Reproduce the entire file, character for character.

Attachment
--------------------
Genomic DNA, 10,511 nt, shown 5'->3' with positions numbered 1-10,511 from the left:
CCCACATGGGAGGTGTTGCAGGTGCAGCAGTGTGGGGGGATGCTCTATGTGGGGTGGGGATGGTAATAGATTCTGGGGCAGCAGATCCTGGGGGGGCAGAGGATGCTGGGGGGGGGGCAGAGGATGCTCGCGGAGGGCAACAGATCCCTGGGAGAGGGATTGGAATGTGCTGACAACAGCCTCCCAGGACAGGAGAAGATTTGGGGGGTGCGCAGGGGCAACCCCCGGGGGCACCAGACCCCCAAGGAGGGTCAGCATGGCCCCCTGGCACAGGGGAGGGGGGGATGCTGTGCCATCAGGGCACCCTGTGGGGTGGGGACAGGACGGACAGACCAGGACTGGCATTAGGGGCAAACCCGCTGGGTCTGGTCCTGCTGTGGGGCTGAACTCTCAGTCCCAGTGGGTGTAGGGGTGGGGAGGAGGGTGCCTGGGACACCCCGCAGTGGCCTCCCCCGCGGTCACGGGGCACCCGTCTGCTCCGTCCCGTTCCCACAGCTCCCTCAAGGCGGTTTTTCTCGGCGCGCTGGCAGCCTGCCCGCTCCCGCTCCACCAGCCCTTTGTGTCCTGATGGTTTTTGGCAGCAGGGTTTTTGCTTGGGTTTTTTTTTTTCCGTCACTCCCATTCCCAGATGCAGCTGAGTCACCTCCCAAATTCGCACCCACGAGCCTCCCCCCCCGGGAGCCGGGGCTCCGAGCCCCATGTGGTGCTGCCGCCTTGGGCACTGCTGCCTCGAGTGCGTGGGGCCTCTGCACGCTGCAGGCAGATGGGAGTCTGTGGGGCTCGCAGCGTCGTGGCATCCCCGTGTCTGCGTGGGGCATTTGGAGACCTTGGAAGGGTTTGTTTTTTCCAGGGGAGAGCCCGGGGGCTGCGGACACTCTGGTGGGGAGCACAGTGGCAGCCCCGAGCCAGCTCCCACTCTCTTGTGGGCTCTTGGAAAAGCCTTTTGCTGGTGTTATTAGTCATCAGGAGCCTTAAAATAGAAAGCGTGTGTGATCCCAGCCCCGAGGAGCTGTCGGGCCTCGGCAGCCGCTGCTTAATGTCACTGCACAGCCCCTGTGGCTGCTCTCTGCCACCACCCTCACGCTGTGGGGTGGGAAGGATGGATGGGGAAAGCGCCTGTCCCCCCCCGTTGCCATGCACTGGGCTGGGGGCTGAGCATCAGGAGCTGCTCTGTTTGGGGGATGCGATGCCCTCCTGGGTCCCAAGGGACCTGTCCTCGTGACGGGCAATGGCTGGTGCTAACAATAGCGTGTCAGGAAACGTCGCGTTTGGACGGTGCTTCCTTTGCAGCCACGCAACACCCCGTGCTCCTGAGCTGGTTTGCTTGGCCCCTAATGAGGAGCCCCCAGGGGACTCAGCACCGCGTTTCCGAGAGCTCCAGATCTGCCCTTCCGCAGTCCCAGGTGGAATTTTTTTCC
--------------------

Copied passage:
Genomic DNA, 10,511 nt, shown 5'->3' with positions numbered 1-10,511 from the left:
CCCACATGGGAGGTGTTGCAGGTGCAGCAGTGTGGGGGGATGCTCTATGTGGGGTGGGGATGGTAATAGATTCTGGGGCAGCAGATCCTGGGGGGGCAGAGGATGCTGGGGGGGGGGCAGAGGATGCTCGCGGAGGGCAACAGATCCCTGGGAGAGGGATTGGAATGTGCTGACAACAGCCTCCCAGGACAGGAGAAGATTTGGGGGGTGCGCAGGGGCAACCCCCGGGGGCACCAGACCCCCAAGGAGGGTCAGCATGGCCCCCTGGCACAGGGGAGGGGGGGATGCTGTGCCATCAGGGCACCCTGTGGGGTGGGGACAGGACGGACAGACCAGGACTGGCATTAGGGGCAAACCCGCTGGGTCTGGTCCTGCTGTGGGGCTGAACTCTCAGTCCCAGTGGGTGTAGGGGTGGGGAGGAGGGTGCCTGGGACACCCCGCAGTGGCCTCCCCCGCGGTCACGGGGCACCCGTCTGCTCCGTCCCGTTCCCACAGCTCCCTCAAGGCGGTTTTTCTCGGCGCGCTGGCAGCCTGCCCGCTCCCGCTCCACCAGCCCTTTGTGTCCTGATGGTTTTTGGCAGCAGGGTTTTTGCTTGGGTTTTTTTTTTTCCGTCACTCCCATTCCCAGATGCAGCTGAGTCACCTCCCAAATTCGCACCCACGAGCCTCCCCCCCCGGGAGCCGGGGCTCCGAGCCCCATGTGGTGCTGCCGCCTTGGGCACTGCTGCCTCGAGTGCGTGGGGCCTCTGCACGCTGCAGGCAGATGGGAGTCTGTGGGGCTCGCAGCGTCGTGGCATCCCCGTGTCTGCGTGGGGCATTTGGAGACCTTGGAAGGGTTTGTTTTTTCCAGGGGAGAGCCCGGGGGCTGCGGACACTCTGGTGGGGAGCACAGTGGCAGCCCCGAGCCAGCTCCCACTCTCTTGTGGGCTCTTGGAAAAGCCTTTTGCTGGTGTTATTAGTCATCAGGAGCCTTAAAATAGAAAGCGTGTGTGATCCCAGCCCCGAGGAGCTGTCGGGCCTCGGCAGCCGCTGCTTAATGTCACTGCACAGCCCCTGTGGCTGCTCTCTGCCACCACCCTCACGCTGTGGGGTGGGAAGGATGGATGGGGAAAGCGCCTGTCCCCCCCCGTTGCCATGCACTGGGCTGGGGGCTGAGCATCAGGAGCTGCTCTGTTTGGGGGATGCGATGCCCTCCTGGGTCCCAAGGGACCTGTCCTCGTGACGGGCAATGGCTGGTGCTAACAATAGCGTGTCAGGAAACGTCGCGTTTGGACGGTGCTTCCTTTGCAGCCACGCAACACCCCGTGCTCCTGAGCTGGTTTGCTTGGCCCCTAATGAGGAGCCCCCAGGGGACTCAGCACCGCGTTTCCGAGAGCTCCAGATCTGCCCTTCCGCAGTCCCAGGTGGAATTTTTTTCC